To be a really good poker player, you have to be skilled. You have to be dedicated. You have to be mentally tough. With that in mind, here is a continuation of my mental toughness column from last issue since I think it’s one of the most overlooked aspects of preparation to peak performance in poker.
To be mentally tough, you need a high level of intrinsic motivation, meaning you must be motivated to play and not just motivated by a winning session. Extrinsic motivation is what keeps people gambling. It’s intermittent reinforcement. The slot machine is the perfect intermittent reinforcement device. It allows you win just enough times to want to come back and has nothing to do with what you do. This kind of reinforcement is considered the most powerful. It’s how we train animals.
In poker, this kind of reinforcement is what gets folks to call or bet with 9-2 offsuit. Sometimes they win, but over time they lose. That “sometimes” win keeps them going.
You need intrinsic motivation; it has to be internal. And you need to be able to reject mental and emotional demons such as stress, loss of focus and fear of losing. For some people, the fear of losing is the driving force; this isn’t productive internal motivation.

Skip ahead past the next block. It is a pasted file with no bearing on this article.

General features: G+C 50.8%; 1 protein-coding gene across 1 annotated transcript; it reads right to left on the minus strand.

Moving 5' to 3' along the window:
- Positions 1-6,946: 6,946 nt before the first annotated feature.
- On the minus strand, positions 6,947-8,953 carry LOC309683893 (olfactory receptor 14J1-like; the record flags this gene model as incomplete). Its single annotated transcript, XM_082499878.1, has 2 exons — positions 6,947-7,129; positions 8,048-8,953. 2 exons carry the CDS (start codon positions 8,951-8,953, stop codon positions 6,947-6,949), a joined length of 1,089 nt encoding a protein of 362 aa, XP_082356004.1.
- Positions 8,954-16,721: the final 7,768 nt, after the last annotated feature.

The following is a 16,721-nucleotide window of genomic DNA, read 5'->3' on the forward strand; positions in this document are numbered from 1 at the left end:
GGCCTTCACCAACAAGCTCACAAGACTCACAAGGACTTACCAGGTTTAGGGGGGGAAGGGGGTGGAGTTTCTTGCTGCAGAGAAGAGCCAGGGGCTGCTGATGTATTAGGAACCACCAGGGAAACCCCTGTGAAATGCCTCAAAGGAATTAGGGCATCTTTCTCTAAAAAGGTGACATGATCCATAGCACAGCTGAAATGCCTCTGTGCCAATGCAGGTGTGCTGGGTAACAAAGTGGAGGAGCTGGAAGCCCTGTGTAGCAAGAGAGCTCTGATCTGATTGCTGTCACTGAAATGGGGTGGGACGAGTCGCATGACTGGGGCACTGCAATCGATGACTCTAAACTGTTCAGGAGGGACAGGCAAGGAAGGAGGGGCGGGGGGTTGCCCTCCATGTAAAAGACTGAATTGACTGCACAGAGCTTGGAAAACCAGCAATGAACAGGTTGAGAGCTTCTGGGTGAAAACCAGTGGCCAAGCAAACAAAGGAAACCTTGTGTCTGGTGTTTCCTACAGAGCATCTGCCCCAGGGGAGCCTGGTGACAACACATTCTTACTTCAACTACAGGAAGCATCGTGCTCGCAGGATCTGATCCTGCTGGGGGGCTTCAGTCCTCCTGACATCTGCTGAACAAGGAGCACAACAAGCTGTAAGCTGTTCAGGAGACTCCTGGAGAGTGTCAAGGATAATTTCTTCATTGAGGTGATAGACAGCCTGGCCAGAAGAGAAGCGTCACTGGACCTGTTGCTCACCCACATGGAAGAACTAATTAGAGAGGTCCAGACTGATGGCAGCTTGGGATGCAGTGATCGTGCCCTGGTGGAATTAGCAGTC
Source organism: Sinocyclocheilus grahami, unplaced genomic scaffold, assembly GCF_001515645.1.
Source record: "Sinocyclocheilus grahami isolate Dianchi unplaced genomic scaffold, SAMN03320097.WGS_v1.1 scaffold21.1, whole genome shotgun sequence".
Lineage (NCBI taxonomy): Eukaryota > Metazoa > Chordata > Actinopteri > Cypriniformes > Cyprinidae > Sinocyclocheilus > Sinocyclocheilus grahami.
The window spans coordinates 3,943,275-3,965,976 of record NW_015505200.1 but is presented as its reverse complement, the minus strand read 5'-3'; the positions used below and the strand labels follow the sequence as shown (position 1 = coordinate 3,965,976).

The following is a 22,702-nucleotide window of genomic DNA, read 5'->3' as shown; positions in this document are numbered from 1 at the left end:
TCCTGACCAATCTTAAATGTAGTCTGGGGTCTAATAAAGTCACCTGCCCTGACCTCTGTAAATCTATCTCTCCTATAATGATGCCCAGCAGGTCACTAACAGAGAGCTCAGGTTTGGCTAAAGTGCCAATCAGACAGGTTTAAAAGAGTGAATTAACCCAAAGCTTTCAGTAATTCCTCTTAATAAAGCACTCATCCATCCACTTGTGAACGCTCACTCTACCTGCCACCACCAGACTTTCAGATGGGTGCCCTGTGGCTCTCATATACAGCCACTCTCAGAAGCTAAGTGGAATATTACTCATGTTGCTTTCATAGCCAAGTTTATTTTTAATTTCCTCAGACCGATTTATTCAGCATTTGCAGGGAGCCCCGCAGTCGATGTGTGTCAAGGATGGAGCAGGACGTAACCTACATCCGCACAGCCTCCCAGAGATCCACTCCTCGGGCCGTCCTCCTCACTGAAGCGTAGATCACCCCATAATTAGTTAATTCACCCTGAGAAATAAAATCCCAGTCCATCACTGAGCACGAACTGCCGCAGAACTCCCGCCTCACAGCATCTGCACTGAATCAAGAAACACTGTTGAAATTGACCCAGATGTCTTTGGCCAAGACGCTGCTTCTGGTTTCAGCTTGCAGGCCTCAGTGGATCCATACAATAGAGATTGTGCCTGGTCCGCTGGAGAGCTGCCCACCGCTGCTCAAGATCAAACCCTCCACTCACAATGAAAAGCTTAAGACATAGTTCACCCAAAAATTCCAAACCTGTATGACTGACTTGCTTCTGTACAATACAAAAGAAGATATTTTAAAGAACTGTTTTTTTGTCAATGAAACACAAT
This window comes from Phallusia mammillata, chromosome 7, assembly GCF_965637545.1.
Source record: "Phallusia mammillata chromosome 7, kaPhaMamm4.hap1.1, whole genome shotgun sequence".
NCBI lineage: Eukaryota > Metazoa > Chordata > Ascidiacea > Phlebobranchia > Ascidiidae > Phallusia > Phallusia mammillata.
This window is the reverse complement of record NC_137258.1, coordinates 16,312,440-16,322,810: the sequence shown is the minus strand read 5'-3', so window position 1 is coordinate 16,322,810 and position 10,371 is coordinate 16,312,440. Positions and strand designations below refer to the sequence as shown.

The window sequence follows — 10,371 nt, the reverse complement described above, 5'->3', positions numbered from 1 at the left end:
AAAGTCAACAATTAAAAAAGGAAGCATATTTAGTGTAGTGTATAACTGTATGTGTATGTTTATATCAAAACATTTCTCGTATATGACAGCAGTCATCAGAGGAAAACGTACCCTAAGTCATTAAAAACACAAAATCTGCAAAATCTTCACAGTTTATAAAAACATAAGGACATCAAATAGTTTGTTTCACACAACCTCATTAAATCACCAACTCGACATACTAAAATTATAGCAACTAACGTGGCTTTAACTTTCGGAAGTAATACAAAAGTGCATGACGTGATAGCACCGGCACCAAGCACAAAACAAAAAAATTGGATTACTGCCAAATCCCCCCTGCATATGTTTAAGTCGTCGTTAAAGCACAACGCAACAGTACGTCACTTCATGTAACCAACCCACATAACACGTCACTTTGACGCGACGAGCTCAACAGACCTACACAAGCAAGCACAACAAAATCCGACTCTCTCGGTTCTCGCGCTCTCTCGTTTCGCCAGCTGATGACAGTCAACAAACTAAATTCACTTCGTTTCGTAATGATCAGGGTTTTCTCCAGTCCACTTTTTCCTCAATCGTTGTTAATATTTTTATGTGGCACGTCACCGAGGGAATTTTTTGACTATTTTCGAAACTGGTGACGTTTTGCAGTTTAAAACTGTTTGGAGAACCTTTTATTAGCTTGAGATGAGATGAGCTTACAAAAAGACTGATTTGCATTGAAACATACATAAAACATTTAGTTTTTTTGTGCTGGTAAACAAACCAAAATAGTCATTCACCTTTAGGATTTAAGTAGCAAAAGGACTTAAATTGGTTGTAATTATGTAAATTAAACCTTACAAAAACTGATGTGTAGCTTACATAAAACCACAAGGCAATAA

To be mentally tough, you need patience. You need a plan. You need goal-setting. You need the ability to withstand fluctuations. You need to know how to deal with tilt.
With practice and work, you can develop the skills necessary to develop internal motivation. First, be realistic about why you play. Are you a recreational player who doesn’t care about “spending” one or two buy-ins a week? Are you the person who’s competitive and poker is the last bastion of competitive you can actively engage? Do you enjoy playing and winning? Are you trying to grind out a supplement to your living? Are you trying to grind out a living? Do you see yourself as a poker professional? Do you see yourself moving up in the professional ranks? Answers to these questions will dictate how much time you spend on developing the mental toughness to succeed at your level.
Some tips: Keep a manageable poker bankroll; do what you can to bring your “A” game, be rested, exercise, etc. Play at the right level. Develop realistic goals that are doable in your life. Get some consultation. Talk to poker friends about your game. Visualize accomplishing your goals. Have a strategy to deal with fluctuations, variance and tilt. Keep your head in the game.
— Dr. Stephen Bloomfield is a licensed psychologist and avid poker player. Email him at firstname.lastname@example.org.